Given its scope, it's amazing this Holocaust story hasn't been told before: in 1939, thousands of Jewish children were taken into households and hostels in Great Britain. The intention was to later have the children--or kinder--reunite with their parents; but once WWII was over, reunions were rare cases. This is an inherently moving story, and director Mark Jonathan Harris has the wisdom to trust that; more than anything, this film is characterized by its restraint and, as a result, the truer emotions it achieves. Lee Holdridge's score isn't intrusive; the narration by Dame Judi Dench is used in moderation; the superb sound design by Gary Rydstrom subtly brings the survivors' memories to life. Not that they needed any help--their stories are remarkably vivid and poignant, as are their expressive faces as they get caught up in the sweep of often painful memories.
The opening twenty minutes or so of Jon Shear's Urbania dares you to stick with it; pieces of urban legends are mixed in with cryptic snippets of a key moment in protagonist Charlie's (Dan Futterman) past as he asks the camera, "Heard any good stories lately?" This unnerving explosion of chaos makes for an apt introduction to this moody tale in which the pathologically detached Charlie searches for a mysterious, leather jacket-clad stranger (Samuel Ball) during one long night. During his pursuit, Charlie has fleeting encounters with others, from an old friend (Alan Cumming) to a soap star (Gabriel Olds) looking for a cheap thrill, and with more than a few more of those urban legends--which call into question what, if anything at all, is really taking place.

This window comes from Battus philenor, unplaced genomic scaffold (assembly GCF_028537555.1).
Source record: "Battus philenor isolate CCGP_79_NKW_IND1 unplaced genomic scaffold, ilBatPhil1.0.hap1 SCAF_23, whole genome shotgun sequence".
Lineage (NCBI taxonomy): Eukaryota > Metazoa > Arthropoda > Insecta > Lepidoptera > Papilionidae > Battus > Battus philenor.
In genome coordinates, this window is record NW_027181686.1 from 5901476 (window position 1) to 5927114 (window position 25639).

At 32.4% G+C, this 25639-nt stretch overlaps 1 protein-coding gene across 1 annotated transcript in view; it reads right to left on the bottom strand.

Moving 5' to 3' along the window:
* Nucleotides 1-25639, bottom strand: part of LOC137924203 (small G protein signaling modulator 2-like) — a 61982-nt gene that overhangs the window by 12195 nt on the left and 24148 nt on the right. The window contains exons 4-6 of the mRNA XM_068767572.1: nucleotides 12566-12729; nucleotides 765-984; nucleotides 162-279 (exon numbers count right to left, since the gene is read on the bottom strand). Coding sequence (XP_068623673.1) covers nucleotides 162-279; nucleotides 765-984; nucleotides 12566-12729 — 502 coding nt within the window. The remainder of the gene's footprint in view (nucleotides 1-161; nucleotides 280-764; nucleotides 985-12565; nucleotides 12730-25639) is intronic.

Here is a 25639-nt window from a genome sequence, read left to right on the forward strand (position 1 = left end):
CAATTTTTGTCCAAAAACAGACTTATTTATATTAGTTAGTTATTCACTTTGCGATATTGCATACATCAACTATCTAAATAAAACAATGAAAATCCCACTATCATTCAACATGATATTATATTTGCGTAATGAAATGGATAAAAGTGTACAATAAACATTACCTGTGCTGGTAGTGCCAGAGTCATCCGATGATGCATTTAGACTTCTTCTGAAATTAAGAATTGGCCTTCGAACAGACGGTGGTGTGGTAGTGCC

The midsection of Urbania settles into a rambling and (perhaps deliberately) frustrating pace; as Charlie bounces from encounter to encounter during this dark night, questions about his situation and his relentless bitterness continue to build. The elusive answers do arrive, and with their revelations Shear develops suspenseful narrative force. As the film grows more coherent, it also becomes more unsettling; Charlie's world becomes increasingly nightmarish as his violent emotions erupt into shocking actions. But beneath the surface ugliness lies a tender emotional agenda, and that--along with the stunningly fearless performance by Futterman--makes the initially confounding _Urbania_ what it ultimately reveals itself as being: a provocative and cathartic story about the impossibility of retribution and the challenge of redemption.
V I D E O
Alien Visitor (PG-13)
Don't let the title fool you: despite an otherworldly jumping-off point, this is a plodding, pretentious, and painfully preachy drama. The title character (Ulli Birvé) is sent from the planet Epsilon for reasons unknown even to herself. In the desert, she encounters a man (Syd Brisbane), whom she befriends and ultimately falls for. In between, there's a lot of talk: some tame sex chat but mostly the alien blathering on about how humans are inferior intelligences and are destroying the planet. Birvé and Brisbane grow into a nice rapport, but it's at the mercy of Rolf deHeer's excruciatingly didactic script and hamfisted direction. (Miramax Home Entertainment, DVD also available)